As we begin this ten week preaching series on “godly sexuality” I can imagine many people – both Christians and non-Christians asking the question why? I will take a moment to provide a brief apologia, or defense, of this preaching series.

For example, a non-Christian might ask, why are Christians so hung up on sex? Aren’t there more important topics to cover? Why does it matter what people do in the privacy of their bedroom?

This is a good question. Let me take a moment to answer it. This ten week preaching series on “godly sexuality” is the final part of a three part teaching series with the overarching theme of “Faithful Presence.” In April, May and June we looked at the Bible’s teaching on justice and mercy and how God called his people to “faithful presence” in this aspect of life. In July and August we considered the theme of identity and vocation from the book of Esther. We asked “what does it look like to be ‘faithfully present’ in our callings, in our workplace? Finally, we are turning our attention to the question of faithful presence as it relates to reflecting God’s call on our life as his people in the areas of our sexuality and sexual practices. So we are looking at sex in the broader context of being a faithful people in the areas of mercy and justice, of calling and work, and, now, in the area of sex.

Another question that I have heard is something alone these lines: Why would we devote 10 weeks to preaching on godly sexuality? Couldn’t we do this in a better forum than when the whole community is gathered for worship?

This is also a good question. Let me try to answer it.

To be a Christian means to confess that Jesus Christ is Lord over every aspect of our life, including our sexuality. To be a Christian also means to be part of the community of people who confess that Jesus Christ is Lord. Jesus has something very clear and definitive, and, I think, compelling to say to his children in this area of our life. Under the Lordship of Christ, the church is meant to be a counter-cultural community, as the late John Stott put it, as God’s “New Society” that models a whole new way of being human, including in the area of our sexual relationships. I want us to take time to listen, to let His Word press deeply into this area of our lives and shape and influence us.

We also need to take the time to be reflective and intentional about this vital area of life because we live in an age in which sex is a great idol. It is important to point out that the idol of sex is not unique to our age. One only needs to go back into the stories of the Old Testament to see how powerful and pervasive this idol was. And one only needs to read Paul’s letter to the Corinthian Church to see what an idol sex was in the age of the Apostles.

The powerful idolatry of sex today is seen in the absolute and infallible autonomy each individual person is assumed to have when it comes to their own sexual ethic and practices. In contrast to this prevelant assumption of the autonomy of the individual in regard to his or her sexual practices, Stanley Hauerwas points out in his classic work, A Community of Character, sex is a public issue and states that “any attempt to reclaim an authentic Christian ethic of sex must begin by challenging the assumption that sex is a 'private' matter. The foreigness and "otherworldliness" of the idea that sex might not just be a matter for the individual but also a public matter that effects the whole community is an indication of how pervasive the idol of sex is even within the Christian church in terms of influencing our attitudes and assumptions.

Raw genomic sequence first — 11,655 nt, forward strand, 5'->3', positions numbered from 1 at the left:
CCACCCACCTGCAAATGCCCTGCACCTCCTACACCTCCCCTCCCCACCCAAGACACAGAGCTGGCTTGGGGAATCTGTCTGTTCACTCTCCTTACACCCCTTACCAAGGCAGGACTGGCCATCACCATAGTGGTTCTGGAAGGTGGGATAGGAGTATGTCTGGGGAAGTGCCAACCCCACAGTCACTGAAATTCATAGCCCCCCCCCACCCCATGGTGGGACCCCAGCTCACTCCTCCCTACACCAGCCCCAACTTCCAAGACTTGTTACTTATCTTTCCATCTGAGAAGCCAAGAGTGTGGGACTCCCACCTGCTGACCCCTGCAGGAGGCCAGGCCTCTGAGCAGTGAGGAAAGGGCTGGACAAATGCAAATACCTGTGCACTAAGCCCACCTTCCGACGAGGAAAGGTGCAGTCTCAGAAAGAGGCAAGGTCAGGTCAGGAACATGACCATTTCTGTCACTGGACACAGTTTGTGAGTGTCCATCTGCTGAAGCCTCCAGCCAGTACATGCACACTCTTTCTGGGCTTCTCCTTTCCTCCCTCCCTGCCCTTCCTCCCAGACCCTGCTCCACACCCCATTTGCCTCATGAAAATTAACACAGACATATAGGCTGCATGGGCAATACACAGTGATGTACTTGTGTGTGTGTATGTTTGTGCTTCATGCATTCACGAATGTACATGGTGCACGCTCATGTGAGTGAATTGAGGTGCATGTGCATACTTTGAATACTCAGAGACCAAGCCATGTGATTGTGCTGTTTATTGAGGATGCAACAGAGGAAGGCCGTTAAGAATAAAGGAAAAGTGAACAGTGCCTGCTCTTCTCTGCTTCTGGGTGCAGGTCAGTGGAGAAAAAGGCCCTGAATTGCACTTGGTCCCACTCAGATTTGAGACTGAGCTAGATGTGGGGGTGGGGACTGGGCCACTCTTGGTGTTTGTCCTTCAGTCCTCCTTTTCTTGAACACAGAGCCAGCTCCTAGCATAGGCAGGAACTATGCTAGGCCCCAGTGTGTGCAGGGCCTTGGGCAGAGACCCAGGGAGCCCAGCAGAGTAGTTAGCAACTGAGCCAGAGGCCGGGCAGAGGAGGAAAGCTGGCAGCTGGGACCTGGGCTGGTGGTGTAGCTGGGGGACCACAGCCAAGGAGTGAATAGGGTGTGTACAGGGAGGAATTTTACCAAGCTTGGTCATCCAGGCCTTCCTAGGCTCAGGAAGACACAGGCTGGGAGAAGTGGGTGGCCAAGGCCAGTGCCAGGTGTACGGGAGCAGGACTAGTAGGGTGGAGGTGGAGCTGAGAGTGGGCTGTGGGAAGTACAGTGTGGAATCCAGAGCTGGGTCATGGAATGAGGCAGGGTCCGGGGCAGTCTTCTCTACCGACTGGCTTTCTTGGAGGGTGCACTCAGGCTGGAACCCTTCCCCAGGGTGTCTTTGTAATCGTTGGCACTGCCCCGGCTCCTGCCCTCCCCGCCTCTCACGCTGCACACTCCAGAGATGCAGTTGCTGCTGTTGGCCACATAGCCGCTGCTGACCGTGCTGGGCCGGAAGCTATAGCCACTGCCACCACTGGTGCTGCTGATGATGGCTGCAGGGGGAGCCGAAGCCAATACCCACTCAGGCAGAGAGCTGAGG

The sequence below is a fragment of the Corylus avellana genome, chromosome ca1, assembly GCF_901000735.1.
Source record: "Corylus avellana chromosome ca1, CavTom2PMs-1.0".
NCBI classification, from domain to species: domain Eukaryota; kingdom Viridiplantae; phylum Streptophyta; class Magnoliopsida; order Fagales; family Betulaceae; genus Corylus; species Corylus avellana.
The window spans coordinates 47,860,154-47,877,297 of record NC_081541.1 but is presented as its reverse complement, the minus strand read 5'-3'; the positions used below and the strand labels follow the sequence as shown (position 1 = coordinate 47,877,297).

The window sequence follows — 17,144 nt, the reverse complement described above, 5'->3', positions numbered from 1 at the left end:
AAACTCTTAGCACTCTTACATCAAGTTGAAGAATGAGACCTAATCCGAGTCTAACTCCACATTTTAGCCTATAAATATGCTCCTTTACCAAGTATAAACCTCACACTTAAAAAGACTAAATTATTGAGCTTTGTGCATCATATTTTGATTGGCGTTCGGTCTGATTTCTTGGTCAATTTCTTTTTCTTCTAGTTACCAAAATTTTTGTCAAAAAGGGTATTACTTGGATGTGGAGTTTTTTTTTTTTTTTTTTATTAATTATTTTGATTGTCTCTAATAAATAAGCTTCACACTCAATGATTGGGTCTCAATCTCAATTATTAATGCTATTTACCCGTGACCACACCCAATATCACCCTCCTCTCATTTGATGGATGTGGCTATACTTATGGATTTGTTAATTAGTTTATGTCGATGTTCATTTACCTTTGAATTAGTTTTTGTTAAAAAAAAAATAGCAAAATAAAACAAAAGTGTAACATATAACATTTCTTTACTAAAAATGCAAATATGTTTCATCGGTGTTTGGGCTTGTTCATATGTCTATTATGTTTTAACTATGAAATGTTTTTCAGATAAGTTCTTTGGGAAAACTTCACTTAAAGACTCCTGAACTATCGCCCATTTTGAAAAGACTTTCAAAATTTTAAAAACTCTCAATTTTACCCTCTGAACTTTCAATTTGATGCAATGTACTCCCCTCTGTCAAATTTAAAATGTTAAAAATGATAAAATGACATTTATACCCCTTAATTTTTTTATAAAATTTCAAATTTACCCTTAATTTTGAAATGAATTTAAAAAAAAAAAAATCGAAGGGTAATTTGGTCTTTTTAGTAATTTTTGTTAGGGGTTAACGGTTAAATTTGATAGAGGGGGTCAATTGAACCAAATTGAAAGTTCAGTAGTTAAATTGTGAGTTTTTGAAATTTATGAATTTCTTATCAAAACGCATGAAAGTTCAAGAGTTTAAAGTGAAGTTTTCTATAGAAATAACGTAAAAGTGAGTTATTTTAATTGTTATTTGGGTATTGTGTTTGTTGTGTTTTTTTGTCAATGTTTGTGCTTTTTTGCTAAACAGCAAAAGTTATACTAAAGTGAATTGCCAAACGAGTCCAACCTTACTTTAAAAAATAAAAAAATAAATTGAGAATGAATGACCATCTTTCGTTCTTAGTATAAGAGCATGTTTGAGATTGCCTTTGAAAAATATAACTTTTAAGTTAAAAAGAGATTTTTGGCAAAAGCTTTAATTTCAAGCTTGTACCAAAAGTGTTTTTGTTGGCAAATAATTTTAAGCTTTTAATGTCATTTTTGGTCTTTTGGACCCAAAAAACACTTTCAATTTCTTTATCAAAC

The powerful idolatry of sex is seen also in how sex is used to sell everything. As it commonly quipped, sex sells. Sex is a power. In those who fall under the spell of this idol, it traps, exploits, enslaves, and destroys persons, families, and even whole societies.

Under the pressure of this potent idol, the church must stand her ground. We must proclaim the goodness of sex and our sexuality as a gift of God and we must also walk within the life-giving boundaries God-designed for sex and our sexuality. So powerful is this idol that we cannot do this alone. We need each other! We need to call each other to faithfulness to Christ! We need to lift each other up when we fall! We need to hold tight to those who are tempted and straying. We need to teach and rebuke! We need to counsel and care!

Think of the church standing her ground against the powerful idolization of sex in our culture (and in our own hearts) as a rugby scrum, that part of a rugby match where the two teams link arms and legs and push against each other. That is the kind of force of exertion that is needed for the church to be faithful to Her Lord and her call to be God’s new society today.

Pastor's BlogJonathan Norton